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Where did it all go wrong for Standard Life Aberdeen?

Where did it all go wrong for Standard Life Aberdeen?
 Martin Gilbert of Aberdeen Asset Management and Keith Skeoch of Standard Life

The news that Standard Life Aberdeen is to rebrand as Abrdn marks a new beginning for a company that has struggled since it arose from the merger of two bastions of the financial services world. 

The combined group was a sprawling entity, with operations ranging from Aberdeen’s substantial Asian equity operations – still run by one of the company’s co-founders Hugh Young – to atrio of adviser platforms and the 1825 adviser business.

The shares of the combined group are about 30 per cent lower now than when the combination was announced in 2017.

The company initially operated with joint chief executives Martin Gilbert from the Aberdeen side and Keith Skeoch from Standard Life. Both have since departed the business. 

Gilbert had been one of the co-founders of Aberdeen Asset Management, and was very much the public face of the company. 

James Sullivan, head of partnerships at Tyndall, had been a shareholder in Aberdeen but sold out when it became clear that Gilbert would not be the dominant figure in the combined company. 

He says Gilbert was granted “artistic licence” to operate the way he did at Aberdeen because of his ability, and this added value for shareholders, but with Gilbert sharing the chief executive role, it was no longer the case that he would be able to operate as he had in the past, something that Sullivan says was detrimental to shareholders and so he sold his holding.  

The stark underperformance of the share price since the merger happened is about more than personalities, however. The early years of the combined company saw it focus on its asset management arm - but it is this part of the business that has done most the damage. The firm's 2020 accounts show net outflows of £29bn, with adjusted pre-tax profits down 17 per cent to £487m.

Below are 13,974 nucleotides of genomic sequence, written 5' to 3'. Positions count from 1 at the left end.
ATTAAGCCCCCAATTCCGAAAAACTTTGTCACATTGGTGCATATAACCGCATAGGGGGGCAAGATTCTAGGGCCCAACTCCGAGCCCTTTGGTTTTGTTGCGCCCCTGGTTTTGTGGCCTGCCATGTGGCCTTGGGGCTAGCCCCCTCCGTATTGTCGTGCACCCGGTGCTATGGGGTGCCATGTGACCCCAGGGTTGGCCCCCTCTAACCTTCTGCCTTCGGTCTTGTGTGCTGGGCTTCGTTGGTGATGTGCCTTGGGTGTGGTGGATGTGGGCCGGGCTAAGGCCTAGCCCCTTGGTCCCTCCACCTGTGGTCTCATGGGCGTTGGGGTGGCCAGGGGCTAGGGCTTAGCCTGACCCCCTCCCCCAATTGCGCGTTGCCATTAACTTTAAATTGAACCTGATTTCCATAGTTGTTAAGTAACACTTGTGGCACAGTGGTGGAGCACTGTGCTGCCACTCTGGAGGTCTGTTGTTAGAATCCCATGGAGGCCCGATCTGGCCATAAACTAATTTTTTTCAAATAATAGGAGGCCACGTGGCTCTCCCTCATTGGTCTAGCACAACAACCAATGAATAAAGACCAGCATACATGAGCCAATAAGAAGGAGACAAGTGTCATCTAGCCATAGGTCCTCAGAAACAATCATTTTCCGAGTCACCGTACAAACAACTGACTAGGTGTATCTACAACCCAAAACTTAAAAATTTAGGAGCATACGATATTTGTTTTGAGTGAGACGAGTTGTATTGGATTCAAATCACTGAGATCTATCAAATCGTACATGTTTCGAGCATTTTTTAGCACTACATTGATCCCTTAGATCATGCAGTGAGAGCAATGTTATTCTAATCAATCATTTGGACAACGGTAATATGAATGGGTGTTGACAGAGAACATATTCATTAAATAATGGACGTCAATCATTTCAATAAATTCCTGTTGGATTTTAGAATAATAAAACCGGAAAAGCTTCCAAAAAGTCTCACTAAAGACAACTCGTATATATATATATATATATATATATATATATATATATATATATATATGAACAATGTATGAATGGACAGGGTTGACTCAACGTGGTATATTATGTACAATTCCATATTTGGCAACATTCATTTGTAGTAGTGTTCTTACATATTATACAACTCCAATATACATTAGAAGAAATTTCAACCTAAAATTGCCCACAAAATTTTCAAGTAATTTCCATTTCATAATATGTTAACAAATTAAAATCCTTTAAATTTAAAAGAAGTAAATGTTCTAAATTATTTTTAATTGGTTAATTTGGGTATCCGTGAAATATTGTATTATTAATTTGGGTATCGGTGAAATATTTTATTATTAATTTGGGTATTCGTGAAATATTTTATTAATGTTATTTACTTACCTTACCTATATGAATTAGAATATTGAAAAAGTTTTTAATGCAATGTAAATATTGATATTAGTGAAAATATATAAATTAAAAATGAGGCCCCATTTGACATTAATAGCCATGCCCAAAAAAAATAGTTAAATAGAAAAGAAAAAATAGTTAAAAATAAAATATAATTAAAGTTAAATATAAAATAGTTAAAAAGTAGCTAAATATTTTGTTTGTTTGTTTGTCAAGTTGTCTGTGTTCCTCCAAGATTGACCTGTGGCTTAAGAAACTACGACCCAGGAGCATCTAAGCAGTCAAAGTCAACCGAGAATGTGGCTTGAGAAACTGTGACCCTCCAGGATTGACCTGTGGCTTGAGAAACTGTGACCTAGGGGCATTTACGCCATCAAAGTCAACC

Those outflows included more than £25bn fromthe loss of a long-standing mandate that had been held by Aberdeen to manage for Scottish Widows, but which was later removed due to Scottish Widows' objections to the merger. 

Stripping out the impact of the Lloyds withdrawal, net outflows were £3.1bn in 2020, compared with £17.4bn in the previous year. 

Redemptions may be slowing at last, but the company's new management is increasing the focus on other parts of the business.

In its presentation to analysts on its results day in March, SLA listed weaknesses that included being "underweight wholesale distribution", as well as having "undervalued" platform and advice arms. It is now seeking to do more with those parts of the company.

SLA said it was unable to comment for this article in advance of the company AGM later this month.

'Historic reliance' became hindrance 

But what went wrong with the asset management arm? From advisers' perspective, the company's MyFolio multi-asset range has proved a popular way of managing client money. But this has not always been the business' main emphasis. Another weakness highlighted by the company's analyst presentation was a "historic reliance on 'hero' funds".